• Manual-defrost scientific refrigerators cool by circulating refrigerant through tubing in the walls.  The internal temperature differential causes the cold air to circulate without the use of fans. These units are favored for applications such as experiments in open containers.
  • Auto-defrost scientific freezers are preferred by most labs for convenience.  They are self-maintaining and don’t require the availability of a second freezer during defrost cycles.  Because defrosting is accomplished by an electric heater, there is a temperature fluctuation to take into account.  Some auto-defrost freezers allow users to control the defrost cycle.   
  • Manual-defrost scientific freezers work on the same principal as manual-defrost refrigerators.   Ice buildup on interior walls and on the condenser must be removed on a planned basis that includes providing alternative freezer space for the contents during the defrosting operations. 

We invite you to view our video on scientific refrigeration for more info.

4. Combination Laboratory Refrigerator and Freezer

As a general rule stand-alone units will maintain better temperature control than refrigerator/freezers with a single condenser. If space limitations dictate and there is a need to provide both refrigeration and freezing capability, there are combination scientific refrigerator-freezer units.   

An option for storing less temperature-sensitive products is a lab freezer/refrigerator with a single compressor serving both compartments.  The two compartments have separate external doors and may have separate temperature controls.   Because cold air from the freezer compartment flows via a vent into the refrigerator compartment the temperatures of the two compartments are not completely independent. 

When space is tight, an under counter or countertop refrigerator or freezer may be your only choice. 

5. Siting Your Laboratory Refrigerator or Freezer

Here are considerations to keep in mind when purchasing scientific refrigerators and freezers:

  • Locating the unit.  Provide sufficient space with proximity to a power outlet – dedicated is preferable; extension cords are not recommended. 
  • Under counter vs. freestanding units.  Built-in under-counter units do not require space at the sides and back because they are vented from the front.   Free standing units generally require space at the sides and top for air circulation.   
  • Check side, top and rear clearances requirements for full size units.  Some designs, for example, require a few inches while other can be snugged against side cabinets and rear walls.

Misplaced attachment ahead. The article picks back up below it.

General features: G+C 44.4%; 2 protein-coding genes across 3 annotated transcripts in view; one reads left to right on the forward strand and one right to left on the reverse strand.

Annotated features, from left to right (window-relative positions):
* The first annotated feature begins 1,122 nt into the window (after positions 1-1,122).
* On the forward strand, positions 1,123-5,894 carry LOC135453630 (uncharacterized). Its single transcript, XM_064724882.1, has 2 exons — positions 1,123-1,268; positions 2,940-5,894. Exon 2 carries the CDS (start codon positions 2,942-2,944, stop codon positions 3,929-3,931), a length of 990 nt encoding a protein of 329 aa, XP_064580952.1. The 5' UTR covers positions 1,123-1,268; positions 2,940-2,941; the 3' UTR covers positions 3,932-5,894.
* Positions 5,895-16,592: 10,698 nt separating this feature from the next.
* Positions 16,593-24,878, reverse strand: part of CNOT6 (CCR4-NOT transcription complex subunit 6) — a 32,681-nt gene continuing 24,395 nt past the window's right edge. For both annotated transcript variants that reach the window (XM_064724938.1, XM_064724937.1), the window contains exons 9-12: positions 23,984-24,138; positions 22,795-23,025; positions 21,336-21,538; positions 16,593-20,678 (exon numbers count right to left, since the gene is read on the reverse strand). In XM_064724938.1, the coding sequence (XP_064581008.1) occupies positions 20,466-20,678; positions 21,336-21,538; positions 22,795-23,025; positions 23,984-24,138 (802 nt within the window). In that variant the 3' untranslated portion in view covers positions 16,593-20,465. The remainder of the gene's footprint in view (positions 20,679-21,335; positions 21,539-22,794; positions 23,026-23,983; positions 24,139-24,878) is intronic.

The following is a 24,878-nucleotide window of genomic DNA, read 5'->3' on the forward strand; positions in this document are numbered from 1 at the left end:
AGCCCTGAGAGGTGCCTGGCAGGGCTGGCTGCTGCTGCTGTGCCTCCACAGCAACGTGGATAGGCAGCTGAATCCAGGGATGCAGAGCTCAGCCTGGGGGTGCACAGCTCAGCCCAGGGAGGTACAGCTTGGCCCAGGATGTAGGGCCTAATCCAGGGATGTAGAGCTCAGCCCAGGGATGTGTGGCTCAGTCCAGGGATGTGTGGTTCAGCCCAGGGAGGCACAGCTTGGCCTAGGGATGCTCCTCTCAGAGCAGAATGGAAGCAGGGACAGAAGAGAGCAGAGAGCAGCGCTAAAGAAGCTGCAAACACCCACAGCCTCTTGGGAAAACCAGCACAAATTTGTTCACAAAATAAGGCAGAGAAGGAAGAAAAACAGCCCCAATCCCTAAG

• Will the under counter lab freezer or refrigerator fit in existing or planned casework? If so allow space for the equipment to function properly and space for the unit to be moved for servicing.
  • Local environment.  Avoid placing refrigerators and freezers near heating ducts or in areas of direct sunlight.

Browse our broad range of upright, countertop and under counter laboratory refrigerators and freezers.

Special Feature Laboratory Refrigerator or Freezer

Flammable and/or explosion-proof units may be called for to address serious safety issues.  Units for flammable materials storage are designed so that volatile substances cannot be ignited by an internal stray spark such as from a compressor or lighting. 

If the atmosphere in the lab itself is volatile a hazardous location unit must be specified.  

Check our post on specifying flammable and explosion proof refrigerators for more on this topic.

Questions? Contact Tovatech

We hope this information is helpful when specifying laboratory refrigerators and freezers.  For additional information and recommendations please contact Tovatech’s scientific refrigerator and freezer professionals.


About Rachel Kohn

So how did an MIT Ph.D. end up selling refrigerators? When I figured out that a lot more scientists buy lab refrigerators than innovative leading-edge instruments. I hope that my many years of lab experience will help you find the right equipment for your work. Before co-founding Tovatech I worked in business development and project management at Smiths Detection, Photon-X, Cardinal Health, and Hoechst Celanese. And before that I spent 12 years as an R&D chemist at Hoechst Celanese and Aventis working on advanced drug delivery systems, polymer films and membranes, optical disks, and polysaccharides. Some day, eventually, I’ll make enough money to develop an innovative technology that will change the world. Read More